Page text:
Mind-wandering (sometimes referred to as task unrelated thought) is the experience of thoughts not remaining on a single topic for a long period of time, particularly when people are not engaged in an attention-demanding task. It is the topic of research in the study of attention and consciousness, as it relates to attentional lapses, or digression due to lack of focus on the task in hand.[1][2]

Mind-wandering tends to occur during driving, reading and other activities where vigilance may be low. In these situations, people report having no memory of what happened in the surrounding environment while pre-occupied with their thoughts. This is known as the decoupling hypothesis.[2] Studies using event-related potentials (ERPs) have quantified the extent that mind-wandering reduces the cortical processing of the external environment. When thinking is not focused on the task in hand, the brain processes both task relevant and unrelated sensory information in a less detailed manner.[3][4]

Mind-wandering appears to be both a stable trait of people and a transient state. Studies have linked performance problems in the laboratory[5] and in daily life.[6] Mind-wandering is also intimately linked to states of affect; studies indicate that task unrelated thought is common in states of low or depressed mood.[7][8] Mind-wandering is also common when drunk through the consumption of alcohol.[9]

It is common during mind-wandering to engage in mental time travel—the consideration of personally relevant events from the past and the anticipation of events in the future. Studies have demonstrated a prospective bias to spontaneous thought because individuals tend to engage in more future than past related thoughts during mind-wandering.[10]



Mind-wandering was first discussed by John Antrobus and Jerome Singer in the late 1960s[11] and it has more recently become a growing research topic in cognitive psychology, cognitive science and cognitive neuroscience.[12]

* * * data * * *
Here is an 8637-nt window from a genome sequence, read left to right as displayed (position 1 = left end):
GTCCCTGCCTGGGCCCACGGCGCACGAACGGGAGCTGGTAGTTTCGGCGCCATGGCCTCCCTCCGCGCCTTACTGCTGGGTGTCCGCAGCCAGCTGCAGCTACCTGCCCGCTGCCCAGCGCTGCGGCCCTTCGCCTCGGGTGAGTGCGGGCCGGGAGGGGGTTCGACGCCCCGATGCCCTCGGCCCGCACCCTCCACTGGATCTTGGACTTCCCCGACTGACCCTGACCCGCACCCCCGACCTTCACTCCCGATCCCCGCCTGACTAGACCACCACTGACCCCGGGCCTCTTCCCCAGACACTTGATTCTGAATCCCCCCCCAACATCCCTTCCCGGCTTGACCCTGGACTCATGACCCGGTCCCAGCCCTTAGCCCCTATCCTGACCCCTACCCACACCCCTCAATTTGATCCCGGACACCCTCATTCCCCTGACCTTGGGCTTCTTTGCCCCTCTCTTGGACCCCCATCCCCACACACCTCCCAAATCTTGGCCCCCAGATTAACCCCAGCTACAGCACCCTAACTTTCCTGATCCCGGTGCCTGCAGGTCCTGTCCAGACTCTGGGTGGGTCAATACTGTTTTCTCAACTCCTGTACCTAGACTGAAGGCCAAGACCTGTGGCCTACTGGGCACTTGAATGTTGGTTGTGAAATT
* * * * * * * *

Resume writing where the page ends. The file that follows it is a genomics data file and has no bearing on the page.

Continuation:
Research methods

Mind-wandering is studied using thought sampling, or simply asking participants what they are thinking about at any given moment.[2][1] Another way in which mind-wandering has been studied is through the use of behavioral indicators of a lapse in external attention. A common technique is to use the sustained attention to response (SART) task[5] originally developed by Ian Robertson and his colleagues at Trinity College, Dublin to explore deficits in executive control after lesions to the frontal lobe.[13]


Mind-wandering is important in understanding how the brain produces what William James called the train of thought and the stream of consciousness. This aspect of mind-wandering research is focused on understanding how the brain generates the spontaneous and relatively unconstrained thoughts that are experienced when the mind wanders.[14][15] One candidate neural mechanism for generating this aspect of experience is a network of regions in the frontal and parietal cortex known as the default network. This network of regions is highly active even when subjects are resting with their eyes closed[16] suggesting a role in generating spontaneous internal thoughts.[14][17] One relatively controversial result is that periods of mind wandering are associated with increased activation in both the default and executive system[15] a result that implies that mind-wandering may often be goal oriented.[1][10]

In addition to neural models, computational models of consciousness based on Bernard Baars' Global Workspace theory[18][19] suggest that mind-wandering, or "spontaneous thought" may involve competition between internally and externally generated activities attempting to gain access to a limited capacity central network.[20]

See also


  1. ^ a b c Smallwood, J. & Schooler, J.W. (2006). The Restless Mind. Psychological Bulletin, 132(6), 946-958.